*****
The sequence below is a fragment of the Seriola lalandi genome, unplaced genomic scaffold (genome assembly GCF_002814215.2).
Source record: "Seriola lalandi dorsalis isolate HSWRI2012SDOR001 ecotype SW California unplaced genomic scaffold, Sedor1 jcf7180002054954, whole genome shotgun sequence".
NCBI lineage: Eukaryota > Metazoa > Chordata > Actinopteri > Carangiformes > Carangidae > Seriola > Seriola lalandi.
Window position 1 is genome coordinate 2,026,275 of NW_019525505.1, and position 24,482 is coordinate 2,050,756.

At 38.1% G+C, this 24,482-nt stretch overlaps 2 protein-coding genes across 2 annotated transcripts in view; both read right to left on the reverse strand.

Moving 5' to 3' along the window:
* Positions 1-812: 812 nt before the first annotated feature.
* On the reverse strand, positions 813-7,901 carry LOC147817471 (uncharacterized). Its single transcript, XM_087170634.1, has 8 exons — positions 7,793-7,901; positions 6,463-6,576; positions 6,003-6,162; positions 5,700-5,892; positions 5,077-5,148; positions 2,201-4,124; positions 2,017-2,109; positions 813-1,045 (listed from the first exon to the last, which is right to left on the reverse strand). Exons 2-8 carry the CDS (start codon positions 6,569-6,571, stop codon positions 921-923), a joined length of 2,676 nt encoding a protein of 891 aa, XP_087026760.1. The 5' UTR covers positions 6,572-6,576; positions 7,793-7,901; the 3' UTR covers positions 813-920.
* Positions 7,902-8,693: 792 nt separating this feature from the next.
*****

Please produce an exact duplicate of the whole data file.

The sequence below is a fragment of the Seriola lalandi genome, unplaced genomic scaffold (genome assembly GCF_002814215.2).
Source record: "Seriola lalandi dorsalis isolate HSWRI2012SDOR001 ecotype SW California unplaced genomic scaffold, Sedor1 jcf7180002054954, whole genome shotgun sequence".
NCBI lineage: Eukaryota > Metazoa > Chordata > Actinopteri > Carangiformes > Carangidae > Seriola > Seriola lalandi.
Window position 1 is genome coordinate 2,026,275 of NW_019525505.1, and position 24,482 is coordinate 2,050,756.

At 38.1% G+C, this 24,482-nt stretch overlaps 2 protein-coding genes across 2 annotated transcripts in view; both read right to left on the reverse strand.

Moving 5' to 3' along the window:
* Positions 1-812: 812 nt before the first annotated feature.
* On the reverse strand, positions 813-7,901 carry LOC147817471 (uncharacterized). Its single transcript, XM_087170634.1, has 8 exons — positions 7,793-7,901; positions 6,463-6,576; positions 6,003-6,162; positions 5,700-5,892; positions 5,077-5,148; positions 2,201-4,124; positions 2,017-2,109; positions 813-1,045 (listed from the first exon to the last, which is right to left on the reverse strand). Exons 2-8 carry the CDS (start codon positions 6,569-6,571, stop codon positions 921-923), a joined length of 2,676 nt encoding a protein of 891 aa, XP_087026760.1. The 5' UTR covers positions 6,572-6,576; positions 7,793-7,901; the 3' UTR covers positions 813-920.
* Positions 7,902-8,693: 792 nt separating this feature from the next.